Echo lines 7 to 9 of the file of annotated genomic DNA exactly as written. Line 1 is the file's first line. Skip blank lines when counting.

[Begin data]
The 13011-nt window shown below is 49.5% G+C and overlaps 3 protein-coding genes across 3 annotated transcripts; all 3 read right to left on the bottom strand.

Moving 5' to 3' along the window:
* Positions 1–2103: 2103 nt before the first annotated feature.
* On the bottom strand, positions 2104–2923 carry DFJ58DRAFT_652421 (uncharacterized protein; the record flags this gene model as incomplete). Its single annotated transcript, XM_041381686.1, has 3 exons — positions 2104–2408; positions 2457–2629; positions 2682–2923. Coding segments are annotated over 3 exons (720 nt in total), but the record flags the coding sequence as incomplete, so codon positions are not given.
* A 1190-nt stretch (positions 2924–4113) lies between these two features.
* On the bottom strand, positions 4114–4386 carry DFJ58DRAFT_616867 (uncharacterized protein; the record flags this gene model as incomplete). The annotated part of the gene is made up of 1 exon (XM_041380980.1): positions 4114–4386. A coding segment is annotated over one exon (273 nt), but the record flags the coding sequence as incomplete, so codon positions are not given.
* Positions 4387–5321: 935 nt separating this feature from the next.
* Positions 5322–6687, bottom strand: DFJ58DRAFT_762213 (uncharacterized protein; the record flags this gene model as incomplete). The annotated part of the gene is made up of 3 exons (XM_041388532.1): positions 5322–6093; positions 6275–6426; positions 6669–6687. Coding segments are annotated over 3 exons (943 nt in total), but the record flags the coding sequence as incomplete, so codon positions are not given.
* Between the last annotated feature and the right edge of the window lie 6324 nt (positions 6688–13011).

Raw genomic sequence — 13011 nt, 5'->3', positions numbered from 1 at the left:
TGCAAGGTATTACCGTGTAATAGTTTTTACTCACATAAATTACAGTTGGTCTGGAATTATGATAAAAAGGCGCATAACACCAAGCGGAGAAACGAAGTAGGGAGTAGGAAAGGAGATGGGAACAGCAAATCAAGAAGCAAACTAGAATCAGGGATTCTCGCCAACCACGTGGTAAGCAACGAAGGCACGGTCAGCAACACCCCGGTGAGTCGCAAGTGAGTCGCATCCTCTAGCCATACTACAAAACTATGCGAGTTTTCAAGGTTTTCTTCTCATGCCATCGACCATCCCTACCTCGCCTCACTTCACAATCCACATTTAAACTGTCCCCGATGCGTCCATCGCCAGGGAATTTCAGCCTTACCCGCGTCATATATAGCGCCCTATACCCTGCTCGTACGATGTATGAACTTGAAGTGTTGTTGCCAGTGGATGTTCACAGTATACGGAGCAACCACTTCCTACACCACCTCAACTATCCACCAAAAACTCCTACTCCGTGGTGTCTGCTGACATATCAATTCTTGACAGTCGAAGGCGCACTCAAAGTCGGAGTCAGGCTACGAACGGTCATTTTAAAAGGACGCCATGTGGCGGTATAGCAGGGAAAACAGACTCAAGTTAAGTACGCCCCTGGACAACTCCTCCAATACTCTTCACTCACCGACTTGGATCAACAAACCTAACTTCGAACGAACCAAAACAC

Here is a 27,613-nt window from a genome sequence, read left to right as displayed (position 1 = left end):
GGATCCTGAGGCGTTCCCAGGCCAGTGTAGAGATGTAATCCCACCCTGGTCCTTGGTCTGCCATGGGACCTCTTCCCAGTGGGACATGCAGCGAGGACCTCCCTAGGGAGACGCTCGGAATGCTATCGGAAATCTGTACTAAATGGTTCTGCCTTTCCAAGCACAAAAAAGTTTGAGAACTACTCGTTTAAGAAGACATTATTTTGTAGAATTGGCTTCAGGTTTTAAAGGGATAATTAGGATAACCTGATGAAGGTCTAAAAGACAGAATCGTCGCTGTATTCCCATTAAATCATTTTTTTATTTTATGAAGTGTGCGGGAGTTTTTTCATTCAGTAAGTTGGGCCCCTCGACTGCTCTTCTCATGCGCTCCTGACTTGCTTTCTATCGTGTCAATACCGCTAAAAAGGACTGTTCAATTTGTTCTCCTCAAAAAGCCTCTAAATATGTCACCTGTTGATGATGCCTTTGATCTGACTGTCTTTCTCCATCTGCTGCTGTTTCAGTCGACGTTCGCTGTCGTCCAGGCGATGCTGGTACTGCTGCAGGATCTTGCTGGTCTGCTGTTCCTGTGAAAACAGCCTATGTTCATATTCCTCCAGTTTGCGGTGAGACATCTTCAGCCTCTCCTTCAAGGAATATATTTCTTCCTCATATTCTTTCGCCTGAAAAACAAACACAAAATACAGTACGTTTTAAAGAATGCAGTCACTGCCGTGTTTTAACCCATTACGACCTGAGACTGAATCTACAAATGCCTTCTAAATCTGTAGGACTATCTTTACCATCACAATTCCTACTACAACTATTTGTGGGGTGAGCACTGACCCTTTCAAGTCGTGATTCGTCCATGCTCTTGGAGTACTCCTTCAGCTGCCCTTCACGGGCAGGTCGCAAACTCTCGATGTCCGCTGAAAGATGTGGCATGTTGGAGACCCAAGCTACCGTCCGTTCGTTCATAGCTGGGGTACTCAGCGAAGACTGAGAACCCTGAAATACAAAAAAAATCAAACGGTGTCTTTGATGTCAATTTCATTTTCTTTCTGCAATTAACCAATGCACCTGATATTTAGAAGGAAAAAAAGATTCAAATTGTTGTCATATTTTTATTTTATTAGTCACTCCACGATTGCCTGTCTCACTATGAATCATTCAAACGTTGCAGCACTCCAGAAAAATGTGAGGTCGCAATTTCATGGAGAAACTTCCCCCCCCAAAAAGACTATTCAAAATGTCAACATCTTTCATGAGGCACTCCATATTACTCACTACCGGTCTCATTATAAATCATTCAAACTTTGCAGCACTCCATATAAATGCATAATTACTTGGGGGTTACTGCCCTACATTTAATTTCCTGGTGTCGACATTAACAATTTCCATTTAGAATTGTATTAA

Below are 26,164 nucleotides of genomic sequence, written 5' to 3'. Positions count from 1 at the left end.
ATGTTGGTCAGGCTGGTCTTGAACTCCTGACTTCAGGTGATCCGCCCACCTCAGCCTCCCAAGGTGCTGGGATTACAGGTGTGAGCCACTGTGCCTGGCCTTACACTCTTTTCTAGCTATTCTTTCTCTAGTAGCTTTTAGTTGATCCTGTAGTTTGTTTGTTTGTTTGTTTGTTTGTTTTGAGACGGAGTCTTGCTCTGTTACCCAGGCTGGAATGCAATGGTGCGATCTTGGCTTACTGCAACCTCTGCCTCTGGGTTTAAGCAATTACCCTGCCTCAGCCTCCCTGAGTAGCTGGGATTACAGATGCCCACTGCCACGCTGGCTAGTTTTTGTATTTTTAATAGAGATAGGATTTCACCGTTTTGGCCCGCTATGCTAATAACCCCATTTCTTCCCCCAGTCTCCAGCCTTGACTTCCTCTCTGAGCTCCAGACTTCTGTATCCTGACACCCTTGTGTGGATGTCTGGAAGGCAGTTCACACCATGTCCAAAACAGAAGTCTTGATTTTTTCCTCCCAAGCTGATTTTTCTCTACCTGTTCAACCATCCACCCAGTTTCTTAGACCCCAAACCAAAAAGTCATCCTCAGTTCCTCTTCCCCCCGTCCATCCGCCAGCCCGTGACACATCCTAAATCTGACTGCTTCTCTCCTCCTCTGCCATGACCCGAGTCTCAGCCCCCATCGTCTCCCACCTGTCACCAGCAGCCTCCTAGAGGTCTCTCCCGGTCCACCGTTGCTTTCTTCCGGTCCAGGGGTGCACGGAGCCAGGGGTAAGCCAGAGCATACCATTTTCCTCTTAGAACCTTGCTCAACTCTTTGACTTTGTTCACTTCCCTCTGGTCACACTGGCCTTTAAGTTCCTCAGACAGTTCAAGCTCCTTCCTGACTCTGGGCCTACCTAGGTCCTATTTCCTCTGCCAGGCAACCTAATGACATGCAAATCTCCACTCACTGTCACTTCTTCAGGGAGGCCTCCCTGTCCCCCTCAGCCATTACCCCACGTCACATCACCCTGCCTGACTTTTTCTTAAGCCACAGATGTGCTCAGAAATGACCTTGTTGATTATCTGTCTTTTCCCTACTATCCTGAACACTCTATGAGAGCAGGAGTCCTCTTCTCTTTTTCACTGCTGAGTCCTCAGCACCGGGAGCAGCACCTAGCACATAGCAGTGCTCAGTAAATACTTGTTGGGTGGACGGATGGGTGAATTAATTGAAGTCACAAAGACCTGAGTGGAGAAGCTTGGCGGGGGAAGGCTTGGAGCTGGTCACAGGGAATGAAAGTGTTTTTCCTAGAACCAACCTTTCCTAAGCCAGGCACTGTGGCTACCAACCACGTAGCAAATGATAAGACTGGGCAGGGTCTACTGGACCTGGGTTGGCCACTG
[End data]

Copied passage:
* Positions 4387–5321: 935 nt separating this feature from the next.
* Positions 5322–6687, bottom strand: DFJ58DRAFT_762213 (uncharacterized protein; the record flags this gene model as incomplete). The annotated part of the gene is made up of 3 exons (XM_041388532.1): positions 5322–6093; positions 6275–6426; positions 6669–6687. Coding segments are annotated over 3 exons (943 nt in total), but the record flags the coding sequence as incomplete, so codon positions are not given.
* Between the last annotated feature and the right edge of the window lie 6324 nt (positions 6688–13011).